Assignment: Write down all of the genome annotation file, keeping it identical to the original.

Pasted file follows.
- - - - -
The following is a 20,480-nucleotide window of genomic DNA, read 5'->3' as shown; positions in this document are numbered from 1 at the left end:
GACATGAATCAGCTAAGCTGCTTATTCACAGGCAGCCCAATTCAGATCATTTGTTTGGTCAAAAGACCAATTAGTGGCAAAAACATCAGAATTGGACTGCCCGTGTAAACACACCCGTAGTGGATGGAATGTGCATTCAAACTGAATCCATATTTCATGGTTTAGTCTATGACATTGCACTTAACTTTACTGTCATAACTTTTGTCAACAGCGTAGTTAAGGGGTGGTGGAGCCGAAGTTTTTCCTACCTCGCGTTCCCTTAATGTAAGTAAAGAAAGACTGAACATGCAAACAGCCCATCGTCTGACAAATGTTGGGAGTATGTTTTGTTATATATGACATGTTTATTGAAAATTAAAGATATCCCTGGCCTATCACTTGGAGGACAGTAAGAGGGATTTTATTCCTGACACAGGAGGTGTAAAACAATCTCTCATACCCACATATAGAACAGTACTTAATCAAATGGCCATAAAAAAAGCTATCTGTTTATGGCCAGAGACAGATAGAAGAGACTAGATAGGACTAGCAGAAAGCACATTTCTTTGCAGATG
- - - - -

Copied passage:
The following is a 20,480-nucleotide window of genomic DNA, read 5'->3' as shown; positions in this document are numbered from 1 at the left end:
GACATGAATCAGCTAAGCTGCTTATTCACAGGCAGCCCAATTCAGATCATTTGTTTGGTCAAAAGACCAATTAGTGGCAAAAACATCAGAATTGGACTGCCCGTGTAAACACACCCGTAGTGGATGGAATGTGCATTCAAACTGAATCCATATTTCATGGTTTAGTCTATGACATTGCACTTAACTTTACTGTCATAACTTTTGTCAACAGCGTAGTTAAGGGGTGGTGGAGCCGAAGTTTTTCCTACCTCGCGTTCCCTTAATGTAAGTAAAGAAAGACTGAACATGCAAACAGCCCATCGTCTGACAAATGTTGGGAGTATGTTTTGTTATATATGACATGTTTATTGAAAATTAAAGATATCCCTGGCCTATCACTTGGAGGACAGTAAGAGGGATTTTATTCCTGACACAGGAGGTGTAAAACAATCTCTCATACCCACATATAGAACAGTACTTAATCAAATGGCCATAAAAAAAGCTATCTGTTTATGGCCAGAGACAGATAGAAGAGACTAGATAGGACTAGCAGAAAGCACATTTCTTTGCAGATG